Movado (MOV) is another example of limited upside and bad business momentum. There’s another factor here. It is in watches – which some may see as an industry headed for obsolescence. This perception of watches as a dying industry is not entirely inaccurate. For a long time, the Swiss watch industry has grown through pricing
increases rather than selling more units. The industry has also depended more and more on fewer and fewer markets for a lot of its profits. Movado isn’t a Swiss watch business. It is mostly in the business of selling Asian made watches in the U.S. often under licenses of fashion brands in addition to its own name. There’s also a 10,000 word report on Movado over at Paying members can find it under “M” in the “Stocks A-Z” list.

Movado has a very, very mixed business momentum record. By most measures, profitability has been wobbly from year-to-year but essentially similar for the last 7 years. In fact, sales and gross profits were at a record last year. But, return on equity fell to the single digits. Of the businesses I’ve talked to you about today, Movado has the worst returns on equity. The 10-year average (according to is just 9%. This is due, in part, to holding a lot of cash. ROIC has been closer to 15%. If the company operated with neither net cash nor net debt – you’d expect the ROE to be around 12% over a cycle. It hasn’t been, because the company hasn’t used debt but has held cash. The stock seems to trade at a bit less than 5 times “normal” earning power. With a price of $10.50 a share, that means normal earnings would be something like $2.10. That isn’t what the 10-year record shows. But, unlike something like Tandy – Movado has actually grown a lot. The company is about double the size it was a decade ago (suggesting the business is growing about 7% per year). There is obviously more upside potential in Movado than in Tandy. But, there is also a heck of a lot less upside potential in Movado than in Chipotle.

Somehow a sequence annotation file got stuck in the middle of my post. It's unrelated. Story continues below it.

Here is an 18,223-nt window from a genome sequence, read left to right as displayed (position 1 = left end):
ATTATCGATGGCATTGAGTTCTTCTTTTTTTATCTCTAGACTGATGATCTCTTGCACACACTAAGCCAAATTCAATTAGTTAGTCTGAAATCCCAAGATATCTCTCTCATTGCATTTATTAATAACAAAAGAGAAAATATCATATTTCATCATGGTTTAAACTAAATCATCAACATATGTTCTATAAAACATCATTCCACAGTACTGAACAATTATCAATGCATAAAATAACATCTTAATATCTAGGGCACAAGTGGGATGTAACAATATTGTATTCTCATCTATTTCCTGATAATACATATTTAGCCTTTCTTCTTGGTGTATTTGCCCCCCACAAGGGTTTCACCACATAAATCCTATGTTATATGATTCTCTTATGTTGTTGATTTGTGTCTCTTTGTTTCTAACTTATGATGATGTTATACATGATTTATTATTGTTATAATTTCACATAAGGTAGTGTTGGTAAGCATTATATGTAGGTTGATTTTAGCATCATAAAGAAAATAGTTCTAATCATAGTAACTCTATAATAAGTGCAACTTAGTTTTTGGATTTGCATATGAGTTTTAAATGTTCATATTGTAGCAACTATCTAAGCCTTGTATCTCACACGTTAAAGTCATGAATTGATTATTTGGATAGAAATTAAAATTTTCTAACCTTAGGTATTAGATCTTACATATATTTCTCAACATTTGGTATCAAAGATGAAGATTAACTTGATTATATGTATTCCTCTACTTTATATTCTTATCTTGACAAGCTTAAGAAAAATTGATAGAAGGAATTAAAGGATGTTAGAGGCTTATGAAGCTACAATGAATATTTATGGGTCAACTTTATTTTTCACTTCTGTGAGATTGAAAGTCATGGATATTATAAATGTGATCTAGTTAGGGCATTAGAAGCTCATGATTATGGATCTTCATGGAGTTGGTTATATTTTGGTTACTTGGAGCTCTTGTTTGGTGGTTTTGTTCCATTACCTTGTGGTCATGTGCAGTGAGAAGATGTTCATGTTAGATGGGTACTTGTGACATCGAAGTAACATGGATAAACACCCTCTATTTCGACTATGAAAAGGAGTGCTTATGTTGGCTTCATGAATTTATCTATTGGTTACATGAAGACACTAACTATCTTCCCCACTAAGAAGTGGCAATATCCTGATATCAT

Which of these stocks have the best business momentum? Not the best business. But, which are moving most in the right direction and which are moving most in the wrong direction. Chipotle’s momentum is best, then Miller, then Movado, and finally Tandy. You would expect the stock price multiples to follow that same sort of pattern – Chipotle should be a popular stock, Miller less popular, Movado even less popular, and Tandy outright unpopular.

The difficulty in picking stocks is not in identifying what is cheap or expensive. Chipotle is expensive. Miller is cheap. Movado and Tandy are really, really cheap. Anyone can see that. Likewise, most peole can easily see business has been getting better over the last 5 years at Chipotle and worse at Tandy.

The difficulty in picking stocks is the handicapping. Chipotle has a P/E of 125 and P/B of 19. Miller has a P/E of 9.1 and P/B of 1.3. Is Chipotle the better business than Miller? Definitely, yes. But, is Miller the better stock than Chipotle. Probably, yes.

But, that’s a value investor talking.